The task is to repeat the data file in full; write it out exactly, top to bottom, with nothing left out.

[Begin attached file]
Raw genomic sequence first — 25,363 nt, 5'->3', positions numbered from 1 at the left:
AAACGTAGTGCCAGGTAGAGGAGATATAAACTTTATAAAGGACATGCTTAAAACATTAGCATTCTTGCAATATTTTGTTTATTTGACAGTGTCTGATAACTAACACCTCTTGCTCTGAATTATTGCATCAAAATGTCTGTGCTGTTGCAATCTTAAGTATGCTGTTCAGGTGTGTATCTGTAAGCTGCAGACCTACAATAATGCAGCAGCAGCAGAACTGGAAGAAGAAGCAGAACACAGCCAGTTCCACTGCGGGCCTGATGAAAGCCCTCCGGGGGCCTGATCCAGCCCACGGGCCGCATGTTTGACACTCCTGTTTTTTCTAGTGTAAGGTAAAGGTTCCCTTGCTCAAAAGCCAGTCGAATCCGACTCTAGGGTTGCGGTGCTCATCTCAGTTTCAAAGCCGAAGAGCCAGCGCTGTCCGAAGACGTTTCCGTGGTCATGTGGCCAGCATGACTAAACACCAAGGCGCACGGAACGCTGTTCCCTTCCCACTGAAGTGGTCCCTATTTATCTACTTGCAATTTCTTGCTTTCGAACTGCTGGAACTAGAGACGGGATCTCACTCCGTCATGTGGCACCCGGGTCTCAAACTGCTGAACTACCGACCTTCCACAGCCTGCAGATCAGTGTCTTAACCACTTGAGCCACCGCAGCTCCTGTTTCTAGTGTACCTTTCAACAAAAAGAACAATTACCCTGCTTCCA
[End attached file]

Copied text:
Raw genomic sequence first — 25,363 nt, 5'->3', positions numbered from 1 at the left:
AAACGTAGTGCCAGGTAGAGGAGATATAAACTTTATAAAGGACATGCTTAAAACATTAGCATTCTTGCAATATTTTGTTTATTTGACAGTGTCTGATAACTAACACCTCTTGCTCTGAATTATTGCATCAAAATGTCTGTGCTGTTGCAATCTTAAGTATGCTGTTCAGGTGTGTATCTGTAAGCTGCAGACCTACAATAATGCAGCAGCAGCAGAACTGGAAGAAGAAGCAGAACACAGCCAGTTCCACTGCGGGCCTGATGAAAGCCCTCCGGGGGCCTGATCCAGCCCACGGGCCGCATGTTTGACACTCCTGTTTTTTCTAGTGTAAGGTAAAGGTTCCCTTGCTCAAAAGCCAGTCGAATCCGACTCTAGGGTTGCGGTGCTCATCTCAGTTTCAAAGCCGAAGAGCCAGCGCTGTCCGAAGACGTTTCCGTGGTCATGTGGCCAGCATGACTAAACACCAAGGCGCACGGAACGCTGTTCCCTTCCCACTGAAGTGGTCCCTATTTATCTACTTGCAATTTCTTGCTTTCGAACTGCTGGAACTAGAGACGGGATCTCACTCCGTCATGTGGCACCCGGGTCTCAAACTGCTGAACTACCGACCTTCCACAGCCTGCAGATCAGTGTCTTAACCACTTGAGCCACCGCAGCTCCTGTTTCTAGTGTACCTTTCAACAAAAAGAACAATTACCCTGCTTCCA